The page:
Breathing techniques

Clavicular Breathing In Yoga 

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Clavicular Breathing & Its Technique

Clavicular Breathing is centered around the collarbones and only comes into play when the body needs great amounts of oxygen, for instance, while exercising. It occurs after the thoracic inhalation has been completed. In order to absorb a little more air into the lungs, the upper ribs and the collar bone are pulled upwards by the muscles of the neck, throat, and sternum.

It has been suggested by some scientists that people use thoracic or clavicular breathing in order to block angry, aggressive, anxious, or fearful emotions from their conscious minds. These powerful emotions have strong associations with the lower parts of the body, including associations with lower chakras, so it only stands to reason that the breath is shallower in order to escape these emotions or at least tone them down.

How To Do Clavicular Breathing  

  • Lie on your yoga mat or a blanket in Shavasana and relax your whole body.
  • Start inhaling and expand your ribcage fully, as in Thoracic breathing.
  • Inhale a little more and feel the expansion in the upper portion of your lungs near collar bones.
  • The collar bones and shoulders will also move up slightly.
  • While exhaling, first release your collarbone area, the lower neck, and the upper chest.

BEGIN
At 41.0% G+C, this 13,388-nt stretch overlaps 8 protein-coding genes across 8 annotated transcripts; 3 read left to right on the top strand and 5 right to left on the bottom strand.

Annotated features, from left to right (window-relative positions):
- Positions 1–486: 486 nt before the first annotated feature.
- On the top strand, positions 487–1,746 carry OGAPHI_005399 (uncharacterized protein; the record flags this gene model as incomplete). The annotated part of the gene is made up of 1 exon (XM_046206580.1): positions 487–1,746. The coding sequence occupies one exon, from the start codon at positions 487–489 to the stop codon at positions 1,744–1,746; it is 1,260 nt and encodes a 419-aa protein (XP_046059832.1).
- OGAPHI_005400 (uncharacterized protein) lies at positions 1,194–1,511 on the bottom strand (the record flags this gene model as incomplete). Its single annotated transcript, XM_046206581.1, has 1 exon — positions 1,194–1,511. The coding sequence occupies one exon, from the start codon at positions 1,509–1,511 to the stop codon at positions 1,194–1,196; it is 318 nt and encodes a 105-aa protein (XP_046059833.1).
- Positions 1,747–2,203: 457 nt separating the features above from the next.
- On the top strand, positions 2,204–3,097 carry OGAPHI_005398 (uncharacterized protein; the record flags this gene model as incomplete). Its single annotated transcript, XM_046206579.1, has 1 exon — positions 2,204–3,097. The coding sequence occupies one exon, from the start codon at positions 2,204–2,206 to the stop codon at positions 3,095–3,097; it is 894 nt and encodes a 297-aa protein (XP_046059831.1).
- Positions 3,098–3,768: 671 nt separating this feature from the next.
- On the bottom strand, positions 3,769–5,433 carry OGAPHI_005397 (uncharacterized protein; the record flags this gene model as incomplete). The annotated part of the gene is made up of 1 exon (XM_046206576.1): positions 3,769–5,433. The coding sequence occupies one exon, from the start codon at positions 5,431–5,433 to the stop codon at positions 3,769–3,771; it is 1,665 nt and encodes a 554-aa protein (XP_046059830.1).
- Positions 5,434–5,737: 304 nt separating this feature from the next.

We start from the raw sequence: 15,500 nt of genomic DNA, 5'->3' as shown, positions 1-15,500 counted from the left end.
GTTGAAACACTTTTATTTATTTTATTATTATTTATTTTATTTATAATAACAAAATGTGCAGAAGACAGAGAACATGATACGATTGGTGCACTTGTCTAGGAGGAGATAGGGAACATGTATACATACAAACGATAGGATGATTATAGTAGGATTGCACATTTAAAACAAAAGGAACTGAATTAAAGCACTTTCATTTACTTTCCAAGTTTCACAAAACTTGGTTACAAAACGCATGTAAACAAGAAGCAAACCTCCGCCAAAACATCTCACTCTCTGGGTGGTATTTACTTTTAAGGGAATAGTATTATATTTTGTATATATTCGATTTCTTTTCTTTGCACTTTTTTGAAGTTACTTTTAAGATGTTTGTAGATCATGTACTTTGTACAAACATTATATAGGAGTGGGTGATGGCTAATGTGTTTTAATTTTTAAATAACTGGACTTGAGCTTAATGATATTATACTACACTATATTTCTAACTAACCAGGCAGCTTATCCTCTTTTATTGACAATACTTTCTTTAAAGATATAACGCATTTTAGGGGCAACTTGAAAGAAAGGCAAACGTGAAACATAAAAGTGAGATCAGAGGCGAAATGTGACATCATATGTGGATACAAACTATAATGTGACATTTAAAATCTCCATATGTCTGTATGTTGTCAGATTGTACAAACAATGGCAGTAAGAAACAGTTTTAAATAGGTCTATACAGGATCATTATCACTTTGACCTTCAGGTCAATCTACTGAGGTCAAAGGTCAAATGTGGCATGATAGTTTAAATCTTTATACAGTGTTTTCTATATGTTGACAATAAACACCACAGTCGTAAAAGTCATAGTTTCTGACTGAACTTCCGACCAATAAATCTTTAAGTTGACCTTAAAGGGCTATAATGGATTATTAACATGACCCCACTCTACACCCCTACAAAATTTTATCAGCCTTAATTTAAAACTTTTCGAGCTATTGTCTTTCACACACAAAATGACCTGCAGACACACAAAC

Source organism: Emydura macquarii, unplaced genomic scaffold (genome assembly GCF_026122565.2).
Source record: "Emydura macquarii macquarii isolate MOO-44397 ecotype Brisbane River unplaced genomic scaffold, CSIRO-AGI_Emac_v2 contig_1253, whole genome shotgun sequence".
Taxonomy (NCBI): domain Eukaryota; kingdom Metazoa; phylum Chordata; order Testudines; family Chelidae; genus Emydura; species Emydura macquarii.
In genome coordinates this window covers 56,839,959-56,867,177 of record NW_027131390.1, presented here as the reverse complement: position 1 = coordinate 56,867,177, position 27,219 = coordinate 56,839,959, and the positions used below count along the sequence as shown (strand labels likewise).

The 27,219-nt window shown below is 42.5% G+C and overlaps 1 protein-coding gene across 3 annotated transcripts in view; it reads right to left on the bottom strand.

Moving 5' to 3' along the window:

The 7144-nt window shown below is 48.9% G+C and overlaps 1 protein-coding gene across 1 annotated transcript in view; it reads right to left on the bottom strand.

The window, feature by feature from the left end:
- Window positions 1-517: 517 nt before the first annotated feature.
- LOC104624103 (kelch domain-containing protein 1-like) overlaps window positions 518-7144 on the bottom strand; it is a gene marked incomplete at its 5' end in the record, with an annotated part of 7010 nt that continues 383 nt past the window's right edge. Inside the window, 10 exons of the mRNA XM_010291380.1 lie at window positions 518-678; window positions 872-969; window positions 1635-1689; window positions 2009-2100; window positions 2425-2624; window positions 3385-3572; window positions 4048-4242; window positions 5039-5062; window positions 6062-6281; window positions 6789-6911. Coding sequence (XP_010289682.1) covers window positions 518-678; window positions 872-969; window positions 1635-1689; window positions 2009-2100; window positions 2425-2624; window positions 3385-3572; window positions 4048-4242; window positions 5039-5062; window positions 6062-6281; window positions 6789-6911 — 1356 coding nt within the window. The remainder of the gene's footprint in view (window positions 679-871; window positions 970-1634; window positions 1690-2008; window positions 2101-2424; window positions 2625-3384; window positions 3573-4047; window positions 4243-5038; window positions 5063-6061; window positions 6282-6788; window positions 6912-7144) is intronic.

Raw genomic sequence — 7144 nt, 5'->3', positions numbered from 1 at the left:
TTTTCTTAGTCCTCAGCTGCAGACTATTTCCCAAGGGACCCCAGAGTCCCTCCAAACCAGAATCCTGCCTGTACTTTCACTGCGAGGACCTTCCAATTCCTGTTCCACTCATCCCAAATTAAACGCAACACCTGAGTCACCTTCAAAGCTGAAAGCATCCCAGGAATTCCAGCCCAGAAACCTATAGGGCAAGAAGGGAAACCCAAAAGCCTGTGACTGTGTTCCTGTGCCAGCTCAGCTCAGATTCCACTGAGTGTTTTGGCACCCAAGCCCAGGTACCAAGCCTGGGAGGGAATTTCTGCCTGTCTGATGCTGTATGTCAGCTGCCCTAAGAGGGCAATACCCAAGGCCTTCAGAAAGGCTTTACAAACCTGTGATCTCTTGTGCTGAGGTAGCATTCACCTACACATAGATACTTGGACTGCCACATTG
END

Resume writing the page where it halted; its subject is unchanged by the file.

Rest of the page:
• Then relax the remaining rib-cage portion and come back to the starting position.
  • This is clavicular breathing. Continue this breathing for some time.
  • Then relax and come back to your normal breathing.
  • Again become aware of your natural and spontaneous breathing process.
  • Become aware of your physical body and then the surroundings and then gently open the eyes.

In daily life, clavicular breathing is only experienced when under extreme physical exertion or maybe experiencing obstructive respiratory diseases such as asthma.

Although breathing is a spontaneous process, conscious control of it may be taken to learn and develop correct and deep breathing techniques. Rhythmic, deep and slow breathing exercises result in establishing the natural, relaxed rhythms of the body and mind.

Also read –

Thoracic Breathing & Its Benefits

How To Do Diaphragmatic Breathing Or Abdominal Breathing

About the author

Mahendra Kumar Vyas

Mahendra Vyas, with parental home at Jodhpur and born to Late Shri Goverdhan Lal Vyas and Shrimati Sharda Vyas, did Civil Engineering from M.B.M.Engineering College, Jodhpur. Shifted to Mumbai after completing engineering and worked with Sanjay Narang's Mars Group and Aditya Birla Group. With an inclination to spirituality and service, joined the Yoga stream and became a part of Yoga Niketan, Goregaon (west) in 2002 and since then practicing and imparting Yoga knowledge at Yoga Niketan and different corporates.

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